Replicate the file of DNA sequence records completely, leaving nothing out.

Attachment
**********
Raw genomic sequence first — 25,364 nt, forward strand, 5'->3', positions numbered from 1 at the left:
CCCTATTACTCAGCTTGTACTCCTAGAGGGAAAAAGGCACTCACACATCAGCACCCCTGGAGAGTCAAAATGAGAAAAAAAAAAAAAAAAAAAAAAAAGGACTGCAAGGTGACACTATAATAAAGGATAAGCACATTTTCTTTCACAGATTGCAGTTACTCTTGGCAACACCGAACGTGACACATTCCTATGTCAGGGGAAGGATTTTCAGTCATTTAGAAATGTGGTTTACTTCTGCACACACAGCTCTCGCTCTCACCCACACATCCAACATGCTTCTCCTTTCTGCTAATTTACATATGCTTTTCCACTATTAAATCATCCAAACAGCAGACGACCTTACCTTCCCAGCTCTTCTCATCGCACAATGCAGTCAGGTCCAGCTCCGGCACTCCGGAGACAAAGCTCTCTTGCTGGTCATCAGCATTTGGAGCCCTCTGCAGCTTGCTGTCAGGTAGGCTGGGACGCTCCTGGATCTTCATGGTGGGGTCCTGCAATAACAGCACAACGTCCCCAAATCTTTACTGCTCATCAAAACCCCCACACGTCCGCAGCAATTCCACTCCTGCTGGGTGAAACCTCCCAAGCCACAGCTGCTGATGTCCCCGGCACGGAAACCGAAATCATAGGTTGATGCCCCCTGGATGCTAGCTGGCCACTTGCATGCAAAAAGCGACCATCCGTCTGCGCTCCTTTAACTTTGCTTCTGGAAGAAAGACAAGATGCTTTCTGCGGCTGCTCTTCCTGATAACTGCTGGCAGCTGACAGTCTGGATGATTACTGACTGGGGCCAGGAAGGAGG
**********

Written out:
Raw genomic sequence first — 25,364 nt, forward strand, 5'->3', positions numbered from 1 at the left:
CCCTATTACTCAGCTTGTACTCCTAGAGGGAAAAAGGCACTCACACATCAGCACCCCTGGAGAGTCAAAATGAGAAAAAAAAAAAAAAAAAAAAAAAAGGACTGCAAGGTGACACTATAATAAAGGATAAGCACATTTTCTTTCACAGATTGCAGTTACTCTTGGCAACACCGAACGTGACACATTCCTATGTCAGGGGAAGGATTTTCAGTCATTTAGAAATGTGGTTTACTTCTGCACACACAGCTCTCGCTCTCACCCACACATCCAACATGCTTCTCCTTTCTGCTAATTTACATATGCTTTTCCACTATTAAATCATCCAAACAGCAGACGACCTTACCTTCCCAGCTCTTCTCATCGCACAATGCAGTCAGGTCCAGCTCCGGCACTCCGGAGACAAAGCTCTCTTGCTGGTCATCAGCATTTGGAGCCCTCTGCAGCTTGCTGTCAGGTAGGCTGGGACGCTCCTGGATCTTCATGGTGGGGTCCTGCAATAACAGCACAACGTCCCCAAATCTTTACTGCTCATCAAAACCCCCACACGTCCGCAGCAATTCCACTCCTGCTGGGTGAAACCTCCCAAGCCACAGCTGCTGATGTCCCCGGCACGGAAACCGAAATCATAGGTTGATGCCCCCTGGATGCTAGCTGGCCACTTGCATGCAAAAAGCGACCATCCGTCTGCGCTCCTTTAACTTTGCTTCTGGAAGAAAGACAAGATGCTTTCTGCGGCTGCTCTTCCTGATAACTGCTGGCAGCTGACAGTCTGGATGATTACTGACTGGGGCCAGGAAGGAGG